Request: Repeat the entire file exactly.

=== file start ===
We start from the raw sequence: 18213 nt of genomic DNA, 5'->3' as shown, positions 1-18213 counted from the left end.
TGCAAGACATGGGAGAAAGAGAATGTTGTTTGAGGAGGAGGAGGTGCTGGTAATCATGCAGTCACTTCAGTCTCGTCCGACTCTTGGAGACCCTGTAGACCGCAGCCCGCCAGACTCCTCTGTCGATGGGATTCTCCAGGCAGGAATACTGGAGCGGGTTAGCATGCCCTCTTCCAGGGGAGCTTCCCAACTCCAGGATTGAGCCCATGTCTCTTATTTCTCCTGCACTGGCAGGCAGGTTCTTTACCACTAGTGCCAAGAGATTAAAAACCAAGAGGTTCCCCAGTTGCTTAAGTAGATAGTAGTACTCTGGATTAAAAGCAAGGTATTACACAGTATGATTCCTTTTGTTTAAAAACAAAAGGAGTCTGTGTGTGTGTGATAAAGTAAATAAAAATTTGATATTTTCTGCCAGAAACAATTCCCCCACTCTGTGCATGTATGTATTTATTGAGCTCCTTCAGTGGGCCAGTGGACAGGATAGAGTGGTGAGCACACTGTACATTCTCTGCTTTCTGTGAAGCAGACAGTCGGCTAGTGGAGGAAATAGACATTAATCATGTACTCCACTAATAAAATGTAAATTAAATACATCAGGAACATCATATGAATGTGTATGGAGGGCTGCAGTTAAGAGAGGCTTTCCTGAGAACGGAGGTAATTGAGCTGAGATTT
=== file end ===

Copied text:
We start from the raw sequence: 18213 nt of genomic DNA, 5'->3' as shown, positions 1-18213 counted from the left end.
TGCAAGACATGGGAGAAAGAGAATGTTGTTTGAGGAGGAGGAGGTGCTGGTAATCATGCAGTCACTTCAGTCTCGTCCGACTCTTGGAGACCCTGTAGACCGCAGCCCGCCAGACTCCTCTGTCGATGGGATTCTCCAGGCAGGAATACTGGAGCGGGTTAGCATGCCCTCTTCCAGGGGAGCTTCCCAACTCCAGGATTGAGCCCATGTCTCTTATTTCTCCTGCACTGGCAGGCAGGTTCTTTACCACTAGTGCCAAGAGATTAAAAACCAAGAGGTTCCCCAGTTGCTTAAGTAGATAGTAGTACTCTGGATTAAAAGCAAGGTATTACACAGTATGATTCCTTTTGTTTAAAAACAAAAGGAGTCTGTGTGTGTGTGATAAAGTAAATAAAAATTTGATATTTTCTGCCAGAAACAATTCCCCCACTCTGTGCATGTATGTATTTATTGAGCTCCTTCAGTGGGCCAGTGGACAGGATAGAGTGGTGAGCACACTGTACATTCTCTGCTTTCTGTGAAGCAGACAGTCGGCTAGTGGAGGAAATAGACATTAATCATGTACTCCACTAATAAAATGTAAATTAAATACATCAGGAACATCATATGAATGTGTATGGAGGGCTGCAGTTAAGAGAGGCTTTCCTGAGAACGGAGGTAATTGAGCTGAGATTT